A wise man of great intellect and power once said, “The best measure of a nation’s progress is the way it treats its women.” For centuries, women have faced challenges and hurdles and that has bestowed on them infinite patience, perseverance and have only helped them emerge stronger.
Over the past few decades, women working professionals have worked assiduously, with their talent, dedication and enthusiasm. They contribute massively towards India’s economic growth and prosperity. At present, there are 432 million women of working-age in India, out of which 343 million are employed in the unorganized sector. A report by McKinsey Global Institute has estimated that just by offering equal opportunities to women, India could add US$ 770 billion to its GDP by 2025. Yet, the present contribution of women to the GDP remains at 18%.
Even in rural India, women have been achieving new milestones everyday. Despite social and familial exclusion, women have asserted their right to financial independence, built businesses from the scratch and inspired those around them. In the panchayat system, 50% reservation is offered to women while many national programmes, such as ‘National Rural Livelihood Mission’, are providing leadership opportunities to them at the grassroots level. Government initiatives like the ‘Swachh Bharat Mission’ and ‘Mahatma Gandhi National Rural Employment Guarantee Act’ has provided women workforce with supervisory job opportunities.
Today, India is the 3rd largest ecosystem in terms of Startups in the world and also, the 3rd largest in the Unicorn community. However, only 10% of them have been led by women founders. The need of the hour is to mobilize more support – mentally and financially – for women entrepreneurs and help them kickstart their journey. Fortunately, the last few years have seen a paradigm shift in the entire process of women becoming business leaders and founding companies.
However, as a result of the challenges posed by the pandemic, India’s gender gap has widened by 4.3%, owing to the dipping economic opportunities for Indian women, leading to a decline in their participation in the formal workforce. The aftershocks of the pandemic crisis are also being felt in the informal labour market. The plethora of unpaid tasks limits a woman’s time and thereby, her ability to make choices. This holds them back from pursuing higher education and skill development, inhibiting their entrepreneurial growth.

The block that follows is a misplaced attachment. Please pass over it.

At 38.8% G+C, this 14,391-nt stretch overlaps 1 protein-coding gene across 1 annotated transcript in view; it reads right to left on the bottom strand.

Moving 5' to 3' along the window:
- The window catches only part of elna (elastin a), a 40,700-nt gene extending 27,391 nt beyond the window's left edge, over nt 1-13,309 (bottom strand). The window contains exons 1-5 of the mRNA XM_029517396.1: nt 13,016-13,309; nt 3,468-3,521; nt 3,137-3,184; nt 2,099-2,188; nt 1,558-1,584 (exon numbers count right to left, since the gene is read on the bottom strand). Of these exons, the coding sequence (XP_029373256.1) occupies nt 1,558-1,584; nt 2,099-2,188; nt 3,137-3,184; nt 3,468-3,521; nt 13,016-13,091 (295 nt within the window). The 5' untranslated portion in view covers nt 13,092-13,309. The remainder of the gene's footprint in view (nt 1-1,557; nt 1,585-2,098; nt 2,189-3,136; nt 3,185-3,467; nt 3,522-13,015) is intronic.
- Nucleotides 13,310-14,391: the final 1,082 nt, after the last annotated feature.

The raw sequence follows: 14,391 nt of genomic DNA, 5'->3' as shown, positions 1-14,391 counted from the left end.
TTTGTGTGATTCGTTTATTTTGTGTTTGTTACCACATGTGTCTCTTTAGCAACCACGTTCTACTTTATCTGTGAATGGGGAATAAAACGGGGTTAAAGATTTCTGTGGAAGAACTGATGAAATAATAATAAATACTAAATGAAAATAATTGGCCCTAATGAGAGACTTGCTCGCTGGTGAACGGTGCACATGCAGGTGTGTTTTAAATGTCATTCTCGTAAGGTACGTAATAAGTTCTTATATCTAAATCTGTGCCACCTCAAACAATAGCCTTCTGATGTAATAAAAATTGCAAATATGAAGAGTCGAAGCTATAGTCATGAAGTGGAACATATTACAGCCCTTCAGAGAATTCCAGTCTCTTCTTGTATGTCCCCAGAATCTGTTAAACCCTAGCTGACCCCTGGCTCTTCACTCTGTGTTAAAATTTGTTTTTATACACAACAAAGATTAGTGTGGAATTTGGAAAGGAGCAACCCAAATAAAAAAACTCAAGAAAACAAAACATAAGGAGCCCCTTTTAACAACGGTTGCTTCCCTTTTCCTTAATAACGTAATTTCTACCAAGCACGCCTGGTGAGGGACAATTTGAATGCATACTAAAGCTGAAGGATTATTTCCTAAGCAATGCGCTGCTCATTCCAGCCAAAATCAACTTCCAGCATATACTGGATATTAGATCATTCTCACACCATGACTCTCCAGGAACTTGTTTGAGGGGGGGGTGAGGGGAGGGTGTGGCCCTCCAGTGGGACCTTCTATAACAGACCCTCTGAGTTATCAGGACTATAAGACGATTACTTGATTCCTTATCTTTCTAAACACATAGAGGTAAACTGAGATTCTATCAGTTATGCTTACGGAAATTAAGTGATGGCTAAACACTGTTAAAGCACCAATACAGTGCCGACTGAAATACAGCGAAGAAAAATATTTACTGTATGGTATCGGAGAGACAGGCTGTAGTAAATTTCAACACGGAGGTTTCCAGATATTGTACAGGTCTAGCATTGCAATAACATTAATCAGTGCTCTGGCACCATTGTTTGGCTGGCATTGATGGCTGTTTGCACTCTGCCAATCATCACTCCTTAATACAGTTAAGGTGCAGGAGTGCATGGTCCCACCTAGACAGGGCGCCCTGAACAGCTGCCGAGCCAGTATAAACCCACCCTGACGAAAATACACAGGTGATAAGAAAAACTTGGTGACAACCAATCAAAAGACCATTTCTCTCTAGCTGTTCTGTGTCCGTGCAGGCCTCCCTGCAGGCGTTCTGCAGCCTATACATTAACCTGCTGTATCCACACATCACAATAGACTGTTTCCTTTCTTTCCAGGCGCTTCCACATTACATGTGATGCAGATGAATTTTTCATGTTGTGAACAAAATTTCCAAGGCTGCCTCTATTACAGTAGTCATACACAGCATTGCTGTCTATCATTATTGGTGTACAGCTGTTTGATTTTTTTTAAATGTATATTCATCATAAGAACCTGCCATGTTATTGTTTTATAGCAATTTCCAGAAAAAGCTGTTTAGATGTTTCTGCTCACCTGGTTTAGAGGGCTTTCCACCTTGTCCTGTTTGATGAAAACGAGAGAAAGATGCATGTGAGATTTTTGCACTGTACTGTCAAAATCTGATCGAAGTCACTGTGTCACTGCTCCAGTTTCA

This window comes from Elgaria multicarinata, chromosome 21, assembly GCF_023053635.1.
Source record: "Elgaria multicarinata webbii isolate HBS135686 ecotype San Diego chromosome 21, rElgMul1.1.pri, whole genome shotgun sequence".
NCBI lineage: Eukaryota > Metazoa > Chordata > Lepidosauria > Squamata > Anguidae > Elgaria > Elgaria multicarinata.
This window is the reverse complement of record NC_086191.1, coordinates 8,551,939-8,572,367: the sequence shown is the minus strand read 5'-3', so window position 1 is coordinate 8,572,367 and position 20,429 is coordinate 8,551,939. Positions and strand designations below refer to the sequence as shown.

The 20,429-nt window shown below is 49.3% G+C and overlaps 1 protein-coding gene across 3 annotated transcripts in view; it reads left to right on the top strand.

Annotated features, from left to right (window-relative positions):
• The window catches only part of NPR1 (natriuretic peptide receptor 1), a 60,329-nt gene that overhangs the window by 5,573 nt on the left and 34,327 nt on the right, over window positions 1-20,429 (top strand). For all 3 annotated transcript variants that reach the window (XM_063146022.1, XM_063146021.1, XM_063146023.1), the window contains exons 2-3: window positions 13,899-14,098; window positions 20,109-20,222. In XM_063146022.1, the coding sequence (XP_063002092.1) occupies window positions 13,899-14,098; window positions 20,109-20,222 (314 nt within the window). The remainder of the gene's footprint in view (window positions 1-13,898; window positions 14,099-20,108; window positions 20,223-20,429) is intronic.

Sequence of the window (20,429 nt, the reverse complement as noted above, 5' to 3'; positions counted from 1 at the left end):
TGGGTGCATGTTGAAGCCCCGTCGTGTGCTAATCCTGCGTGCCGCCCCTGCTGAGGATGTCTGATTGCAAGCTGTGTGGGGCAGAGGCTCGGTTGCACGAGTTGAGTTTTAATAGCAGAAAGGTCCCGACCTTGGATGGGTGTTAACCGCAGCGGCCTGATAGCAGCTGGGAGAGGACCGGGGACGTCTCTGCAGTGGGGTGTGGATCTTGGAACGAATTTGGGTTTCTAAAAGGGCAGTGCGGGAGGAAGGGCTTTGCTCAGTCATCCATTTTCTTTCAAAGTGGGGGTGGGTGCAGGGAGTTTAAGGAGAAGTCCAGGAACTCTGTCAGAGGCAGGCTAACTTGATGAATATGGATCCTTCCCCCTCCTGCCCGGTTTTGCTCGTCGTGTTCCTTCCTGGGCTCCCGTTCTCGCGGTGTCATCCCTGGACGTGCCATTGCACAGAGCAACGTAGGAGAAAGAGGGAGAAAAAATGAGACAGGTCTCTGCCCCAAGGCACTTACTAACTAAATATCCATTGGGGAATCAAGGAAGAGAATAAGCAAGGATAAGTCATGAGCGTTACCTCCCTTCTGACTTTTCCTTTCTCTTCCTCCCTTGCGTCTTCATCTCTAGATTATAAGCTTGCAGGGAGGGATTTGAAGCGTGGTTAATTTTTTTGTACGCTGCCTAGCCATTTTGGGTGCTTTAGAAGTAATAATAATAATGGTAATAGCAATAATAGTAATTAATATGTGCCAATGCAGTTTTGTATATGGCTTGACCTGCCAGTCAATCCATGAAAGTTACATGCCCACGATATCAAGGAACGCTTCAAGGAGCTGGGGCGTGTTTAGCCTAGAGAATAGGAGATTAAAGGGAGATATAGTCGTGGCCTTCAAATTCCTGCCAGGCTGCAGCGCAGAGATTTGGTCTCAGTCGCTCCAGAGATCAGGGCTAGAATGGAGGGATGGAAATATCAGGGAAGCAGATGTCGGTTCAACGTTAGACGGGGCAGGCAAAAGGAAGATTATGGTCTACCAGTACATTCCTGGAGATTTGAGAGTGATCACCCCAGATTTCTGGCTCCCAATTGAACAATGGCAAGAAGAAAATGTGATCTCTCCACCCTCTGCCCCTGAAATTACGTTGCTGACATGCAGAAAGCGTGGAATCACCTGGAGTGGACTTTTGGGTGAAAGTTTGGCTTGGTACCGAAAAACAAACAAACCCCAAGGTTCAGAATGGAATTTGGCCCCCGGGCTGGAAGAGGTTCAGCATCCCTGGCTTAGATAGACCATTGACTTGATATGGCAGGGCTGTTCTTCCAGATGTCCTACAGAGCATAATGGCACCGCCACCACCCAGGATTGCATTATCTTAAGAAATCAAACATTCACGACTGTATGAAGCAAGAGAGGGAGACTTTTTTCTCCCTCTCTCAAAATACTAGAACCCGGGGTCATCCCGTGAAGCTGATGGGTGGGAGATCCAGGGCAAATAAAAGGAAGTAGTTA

The way to enhance women’s economic empowerment is not just by increasing female employment opportunities, but also reducing the double shift burden women face. There is a need for adoption of the 3Rs approach, which involves Recognising, Reducing and Redistributing the unpaid care work done by women in all areas of policymaking. This can be done by facilitating women’s work as investment in public-sector care infrastructure. Public investment of just 2% of India’s GDP in the care economy, could not only generate 11 million jobs, but could also increase women’s economic and social welfare as they venture out into formal work. It is pivotal to have women-centric and women-friendly policies in place with an aim to encourage and support women entrepreneurship in India. There is also an urgent need to ensure that significant interventions take place to provide easier access to banks and other financial institutions, as well as tax incentives.
The CII National Committee on Women Empowerment works with industry to strengthen women’s role and participation in the economic sphere and community affairs, focussing on gender equality and prevention of sexual harassment at workplace and women empowerment at the community level. CII has also instituted the annual CII Woman Exemplar Award for women who have worked towards development initiatives in the fields of education and literacy, health and micro enterprises. The Committee, along with partner organisations like the United Nations Fund for Women (UNIFEM), conducts periodic studies on women empowerment in the workplace and holds conferences, seminars, workshops, gender sensitization programmes.
Women empowerment with gender equality is the key to fundamental human rights and is pivotal in our journey towards a more peaceful, progressive and sustainable world. Evolving and closing gender divide is inevitable and is being made possible through equal opportunities and equal representation for women.